Have politicians missed how important general purpose AI systems will be to the EU’s AI success and competitiveness? Companies in a wide range of sectors are pointing out how important these AI solutions will be for innovation and for improving the products and services they can offer to customers and society. Regulating these systems disproportionately – on the basis of the ChatGPT storm – will be deeply unfortunate for all other uses of General Purpose AI systems and so-called ‘Foundation Models’.
AI systems that can be used for several different purposes, so-called ‘General Purpose AI Systems’ (GPAIS) and ‘Foundational Models’ (FM), are rapidly evolving. Those kinds of systems are general and may be used for many different purposes. Generative AI-systems are expected to generate an increased productivity of at least 15-40 per cent depending on the use-case (The economic potential of generative AI: The next productivity frontier, McKinsey, June 2023).
During the ongoing AI Act trialogue between decision makers at EU level they now discuss in detail how to regulate this kind of AI-systems, also called generative AI. It is essential that policymakers do not rush into hasty conclusions, but instead take the time to assess and understand the implications of regulatory interventions specifically on those systems. We hear from too many companies they will not be able to deal with the proposed requirements for developing and using generative AI-systems. The main argument is it is impossible for a company to assess risks the system will potentially pose later, as it is depending on the use case.
There are many arguments against the regulation of GPAIS and FMs. Neither the European Commission nor the political institutions have carried out an impact assessment on how each proposal would affect the use of AI, the likely costs, or the impact on competitiveness. Any far-reaching requirements are likely to place SMEs and European companies in general at a disadvantage. The largest US companies will have better financial opportunities and greater knowledge of how to follow the extensive and costly proposals. As regards the Council’s proposal for the regulation of GPAIS (Article 4a-c), this must be supplemented by a risk-based approach and only apply to significant high-risk applications according to Article 6, Annex II and III. The GPAIS should only be regulated on the basis of a concrete application with a risk-based approach, comparable to all other kinds of use that falls under the AI Act.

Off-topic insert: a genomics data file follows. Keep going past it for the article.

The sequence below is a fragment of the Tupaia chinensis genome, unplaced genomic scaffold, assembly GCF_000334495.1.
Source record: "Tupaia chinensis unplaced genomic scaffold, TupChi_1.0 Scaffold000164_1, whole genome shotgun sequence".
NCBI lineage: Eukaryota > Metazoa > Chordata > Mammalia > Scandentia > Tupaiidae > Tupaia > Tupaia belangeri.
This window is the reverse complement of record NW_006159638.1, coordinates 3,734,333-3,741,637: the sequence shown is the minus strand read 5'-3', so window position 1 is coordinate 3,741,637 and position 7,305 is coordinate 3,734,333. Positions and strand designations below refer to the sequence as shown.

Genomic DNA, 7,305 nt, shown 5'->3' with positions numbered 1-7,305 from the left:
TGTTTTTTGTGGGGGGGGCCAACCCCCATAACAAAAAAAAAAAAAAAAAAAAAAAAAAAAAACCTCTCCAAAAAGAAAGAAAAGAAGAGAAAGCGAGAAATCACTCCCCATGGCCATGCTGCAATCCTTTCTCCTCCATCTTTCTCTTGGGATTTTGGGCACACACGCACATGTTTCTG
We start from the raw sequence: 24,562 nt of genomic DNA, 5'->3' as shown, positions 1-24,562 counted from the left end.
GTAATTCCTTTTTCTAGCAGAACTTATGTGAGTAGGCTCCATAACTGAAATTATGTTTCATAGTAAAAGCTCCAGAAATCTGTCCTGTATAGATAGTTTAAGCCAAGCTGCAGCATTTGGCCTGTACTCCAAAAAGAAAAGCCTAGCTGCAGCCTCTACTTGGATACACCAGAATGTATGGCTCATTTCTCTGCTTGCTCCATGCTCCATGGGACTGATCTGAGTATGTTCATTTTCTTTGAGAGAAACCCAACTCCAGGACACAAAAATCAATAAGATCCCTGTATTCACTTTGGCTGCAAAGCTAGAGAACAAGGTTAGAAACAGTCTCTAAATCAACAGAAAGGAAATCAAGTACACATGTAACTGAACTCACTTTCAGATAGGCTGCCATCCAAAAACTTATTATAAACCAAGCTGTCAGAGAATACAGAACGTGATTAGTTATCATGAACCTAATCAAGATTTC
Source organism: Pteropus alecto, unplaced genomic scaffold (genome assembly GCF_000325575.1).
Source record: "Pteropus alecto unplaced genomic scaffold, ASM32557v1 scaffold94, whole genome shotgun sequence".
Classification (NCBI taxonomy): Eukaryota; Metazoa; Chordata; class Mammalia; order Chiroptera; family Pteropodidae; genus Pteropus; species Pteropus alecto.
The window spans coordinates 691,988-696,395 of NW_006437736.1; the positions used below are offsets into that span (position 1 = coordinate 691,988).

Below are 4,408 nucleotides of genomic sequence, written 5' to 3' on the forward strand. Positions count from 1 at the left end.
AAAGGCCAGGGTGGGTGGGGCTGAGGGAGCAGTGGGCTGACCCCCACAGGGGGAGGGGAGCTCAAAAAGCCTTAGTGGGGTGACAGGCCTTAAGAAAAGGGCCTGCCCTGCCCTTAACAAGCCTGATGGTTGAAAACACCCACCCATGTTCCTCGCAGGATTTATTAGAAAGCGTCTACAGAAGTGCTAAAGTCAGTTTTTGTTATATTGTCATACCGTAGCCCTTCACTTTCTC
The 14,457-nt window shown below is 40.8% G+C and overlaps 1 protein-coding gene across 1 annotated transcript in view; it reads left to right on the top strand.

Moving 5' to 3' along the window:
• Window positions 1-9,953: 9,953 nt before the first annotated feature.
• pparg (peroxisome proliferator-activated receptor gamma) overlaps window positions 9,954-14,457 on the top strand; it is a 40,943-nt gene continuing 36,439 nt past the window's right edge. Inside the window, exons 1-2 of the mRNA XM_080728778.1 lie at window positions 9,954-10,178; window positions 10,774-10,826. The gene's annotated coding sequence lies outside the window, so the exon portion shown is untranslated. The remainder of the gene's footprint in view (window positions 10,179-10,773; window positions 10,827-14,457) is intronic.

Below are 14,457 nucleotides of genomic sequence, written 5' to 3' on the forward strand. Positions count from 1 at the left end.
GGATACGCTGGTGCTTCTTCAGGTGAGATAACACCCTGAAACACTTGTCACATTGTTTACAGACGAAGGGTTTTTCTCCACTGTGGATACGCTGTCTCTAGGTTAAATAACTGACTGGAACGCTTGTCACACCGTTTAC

It is of the utmost importance that legislators recall the principles of legislation that strengthen the investment climate, improve innovation opportunities and strengthen competitiveness
Businesses question the European Parliament’s technology-specific proposal to expressly regulate foundational models in the AI Act. Instead, they see significant benefits in dealing with this specific type of generative AI-system through codes of conducts, as per Article 69. Legislation needs to be made as technology neutral as possible, in order to provide predictability and to remain relevant over time.
It is vitally important for the uptake of AI that any provisions on GPAIS, if they are to be included in the AI act at all, are dealt with in a balanced fashion. It is of the utmost importance that legislators recall the principles of legislation that strengthen the investment climate, improve innovation opportunities and strengthen competitiveness. Technology neutrality, proportionality and a risk-based approach are essential principles and prerequisites for future-proof rules and for compliance to be achievable. This way, we can create a level playing field and ensure increased competitiveness.